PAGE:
• Available as a byproduct from wood pulping and ethanol fuel production
  • Can decrease carbon fiber production costs by up to 49 %.
  • Current applications for lignin use only 2% of total lignin produced
  • Carbon Fibers from Lignin
  • Production steps involve
  • Fiber spinning
  • Thermostabilization
  • Carbonization
  • Current Challenges
  • Poor spinnability of lignin
  • Presence of impurities
  • Choice of polymer blending agent
  • Compatibility between fibers and resins
  • Warren C.D. et.al. SAMPE Journal 2009 45, 24-36Project Goals
  • Develop robust process for manufacturing carbon fibers from lignin/polymer blend
  • Evaluate polymers for blending, including polymers from natural sources
  • Optimize lignin/polymer blends to ensure ease of processability and excellent mechanical properties
  • Investigate surface functionalization strategies to facilitate compatibility with polymer resins used for composites
  • Technical Approach
  • Evaluate and pretreat high purity grade lignin
  • Spin fibers from lignin-copolymer blends using unique fiber spinning facility
  • Characterize surface and mechanical properties of carbon fibers made from lignin precursor
  • Perform fiber surface treatments (silanes and alternative sizing agents)
  • Evaluate performance for a prototype coupon (Merit Index)
  • Outline
  • Background
  • Introduction of Research Group at ISU
  • Motivation for Structural Composites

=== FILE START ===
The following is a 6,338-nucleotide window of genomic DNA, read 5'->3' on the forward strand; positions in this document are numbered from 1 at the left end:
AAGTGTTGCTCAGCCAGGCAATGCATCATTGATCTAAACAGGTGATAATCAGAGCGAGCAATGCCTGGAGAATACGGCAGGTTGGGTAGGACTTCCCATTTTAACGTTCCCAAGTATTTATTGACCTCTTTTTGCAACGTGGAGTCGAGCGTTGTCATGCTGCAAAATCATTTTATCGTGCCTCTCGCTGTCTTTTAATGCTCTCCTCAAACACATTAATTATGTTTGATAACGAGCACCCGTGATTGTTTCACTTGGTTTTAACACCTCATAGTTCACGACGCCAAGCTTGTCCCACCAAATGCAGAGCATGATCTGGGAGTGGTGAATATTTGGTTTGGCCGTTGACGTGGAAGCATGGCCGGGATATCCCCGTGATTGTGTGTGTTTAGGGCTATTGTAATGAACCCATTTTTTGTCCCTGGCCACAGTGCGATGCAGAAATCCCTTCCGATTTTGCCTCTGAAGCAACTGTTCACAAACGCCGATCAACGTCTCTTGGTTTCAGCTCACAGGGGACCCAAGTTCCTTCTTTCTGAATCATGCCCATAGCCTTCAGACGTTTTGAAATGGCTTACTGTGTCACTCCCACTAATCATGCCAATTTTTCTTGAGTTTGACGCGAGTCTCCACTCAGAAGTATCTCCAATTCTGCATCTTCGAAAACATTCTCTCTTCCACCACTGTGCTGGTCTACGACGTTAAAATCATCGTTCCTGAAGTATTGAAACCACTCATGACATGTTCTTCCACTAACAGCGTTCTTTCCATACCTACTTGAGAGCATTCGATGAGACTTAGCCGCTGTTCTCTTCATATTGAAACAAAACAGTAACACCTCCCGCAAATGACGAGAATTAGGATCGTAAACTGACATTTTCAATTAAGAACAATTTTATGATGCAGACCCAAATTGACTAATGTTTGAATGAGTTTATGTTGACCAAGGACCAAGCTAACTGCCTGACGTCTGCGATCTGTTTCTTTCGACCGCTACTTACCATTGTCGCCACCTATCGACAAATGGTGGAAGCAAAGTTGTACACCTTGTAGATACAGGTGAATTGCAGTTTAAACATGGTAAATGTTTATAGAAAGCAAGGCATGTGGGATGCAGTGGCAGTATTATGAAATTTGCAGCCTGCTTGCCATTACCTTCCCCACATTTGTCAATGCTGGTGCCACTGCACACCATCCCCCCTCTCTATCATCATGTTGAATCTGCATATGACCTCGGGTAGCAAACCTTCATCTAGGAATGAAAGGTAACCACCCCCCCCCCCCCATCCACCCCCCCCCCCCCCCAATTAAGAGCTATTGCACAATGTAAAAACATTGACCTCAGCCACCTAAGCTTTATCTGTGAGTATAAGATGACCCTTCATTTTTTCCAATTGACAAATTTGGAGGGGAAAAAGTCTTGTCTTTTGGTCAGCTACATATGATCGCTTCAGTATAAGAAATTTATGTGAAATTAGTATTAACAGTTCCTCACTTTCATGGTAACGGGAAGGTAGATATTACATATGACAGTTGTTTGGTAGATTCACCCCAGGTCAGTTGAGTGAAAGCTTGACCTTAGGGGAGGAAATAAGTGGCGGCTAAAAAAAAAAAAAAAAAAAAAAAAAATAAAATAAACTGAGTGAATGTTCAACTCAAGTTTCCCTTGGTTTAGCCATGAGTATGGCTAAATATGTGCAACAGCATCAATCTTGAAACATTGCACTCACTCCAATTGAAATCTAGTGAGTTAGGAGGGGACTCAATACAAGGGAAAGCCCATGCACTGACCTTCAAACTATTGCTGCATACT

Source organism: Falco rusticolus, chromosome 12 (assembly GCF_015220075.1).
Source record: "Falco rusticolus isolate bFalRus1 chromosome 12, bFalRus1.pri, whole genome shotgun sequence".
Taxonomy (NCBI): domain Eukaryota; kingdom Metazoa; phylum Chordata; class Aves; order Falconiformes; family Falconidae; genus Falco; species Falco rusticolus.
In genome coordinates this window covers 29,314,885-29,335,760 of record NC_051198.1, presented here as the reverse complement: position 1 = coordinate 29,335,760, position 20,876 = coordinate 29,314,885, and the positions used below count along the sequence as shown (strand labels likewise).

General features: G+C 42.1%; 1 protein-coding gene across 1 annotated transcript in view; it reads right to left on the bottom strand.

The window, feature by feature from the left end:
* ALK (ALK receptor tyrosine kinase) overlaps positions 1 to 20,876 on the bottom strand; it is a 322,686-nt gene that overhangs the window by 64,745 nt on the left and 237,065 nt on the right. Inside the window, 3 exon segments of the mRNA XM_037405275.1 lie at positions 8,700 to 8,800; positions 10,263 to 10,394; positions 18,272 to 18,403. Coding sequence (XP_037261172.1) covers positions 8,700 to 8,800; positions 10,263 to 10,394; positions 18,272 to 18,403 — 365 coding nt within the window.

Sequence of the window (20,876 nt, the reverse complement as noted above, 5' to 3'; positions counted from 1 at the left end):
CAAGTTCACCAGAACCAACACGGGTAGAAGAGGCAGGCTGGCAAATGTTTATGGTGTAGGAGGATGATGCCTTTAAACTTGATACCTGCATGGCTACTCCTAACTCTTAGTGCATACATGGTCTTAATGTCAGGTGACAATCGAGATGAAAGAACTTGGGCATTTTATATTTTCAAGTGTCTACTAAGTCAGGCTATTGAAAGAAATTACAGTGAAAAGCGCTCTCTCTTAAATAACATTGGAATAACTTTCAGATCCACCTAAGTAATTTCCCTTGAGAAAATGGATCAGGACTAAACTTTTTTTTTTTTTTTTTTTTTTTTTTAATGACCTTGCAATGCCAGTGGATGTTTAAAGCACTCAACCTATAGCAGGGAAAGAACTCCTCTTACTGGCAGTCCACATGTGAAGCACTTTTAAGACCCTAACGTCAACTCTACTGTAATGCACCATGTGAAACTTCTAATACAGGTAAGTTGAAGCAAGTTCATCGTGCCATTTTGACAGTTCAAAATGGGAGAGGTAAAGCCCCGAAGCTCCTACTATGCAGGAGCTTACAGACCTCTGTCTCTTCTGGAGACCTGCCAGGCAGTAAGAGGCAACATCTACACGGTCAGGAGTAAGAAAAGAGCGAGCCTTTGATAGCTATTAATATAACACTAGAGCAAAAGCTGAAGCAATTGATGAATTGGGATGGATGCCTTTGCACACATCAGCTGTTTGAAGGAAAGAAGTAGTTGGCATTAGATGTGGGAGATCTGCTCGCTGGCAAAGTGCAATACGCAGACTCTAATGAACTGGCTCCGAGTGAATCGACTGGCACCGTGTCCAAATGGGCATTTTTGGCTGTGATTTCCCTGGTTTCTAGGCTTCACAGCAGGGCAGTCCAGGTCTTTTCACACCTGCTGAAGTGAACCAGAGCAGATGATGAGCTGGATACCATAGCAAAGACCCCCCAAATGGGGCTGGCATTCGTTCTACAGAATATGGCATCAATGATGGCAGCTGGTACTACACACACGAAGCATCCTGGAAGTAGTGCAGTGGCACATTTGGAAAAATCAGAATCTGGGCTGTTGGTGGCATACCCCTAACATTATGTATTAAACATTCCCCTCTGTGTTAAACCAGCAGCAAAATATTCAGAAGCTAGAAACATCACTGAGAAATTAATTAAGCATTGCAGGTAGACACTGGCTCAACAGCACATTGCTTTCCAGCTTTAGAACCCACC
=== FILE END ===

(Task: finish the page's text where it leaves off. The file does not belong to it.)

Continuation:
• Description of Carbon Fibers for Wind Project
  • Material Requirements for Turbine Blades
  • Composite Materials
  • Fibers
  • Matrix
  • Properties
  • Material Requirements
  • High material stiffness is needed to maintain optimal aerodynamic performance,
  • Low density is needed to reduce gravitaty forces and improve efficiency,
  • Long-fatigue life is needed to reduce material degradation – 20 year life = 108-109 cycles.
  • Fatigue
  • First MW scale wind turbine
  • Smith-Putnam wind turbine, installed 1941 in Vermont
  • 53 meter rotor with two massive steel blades
  • Mass caused large bending stresses in blade root
  • Fatigue failure after only a few hundred hours of intermittent operation.
  • Fatigue failure is a critical design consideration for large wind turbines.
  • Material RequirementsMb=0.003Mb=0.006Merit index for beam deflection (minimize mass for a given deflection)Absolute Stiffness (~10-20 Gpa)Resistance against fatigue loads requires a high fracture toughness per unit density, eliminating ceramics and leaving candidate materials as wood and composites.Terminology• Composites: --Multiphase material w/significant proportions of ea. phase.• Matrix: --The continuous phase --Purpose is to: transfer stress to other phases protect phases from environment
  • • Dispersed phase:
  • --Purpose: enhance matrix properties.
  • increase E, sy, TS, creep resist.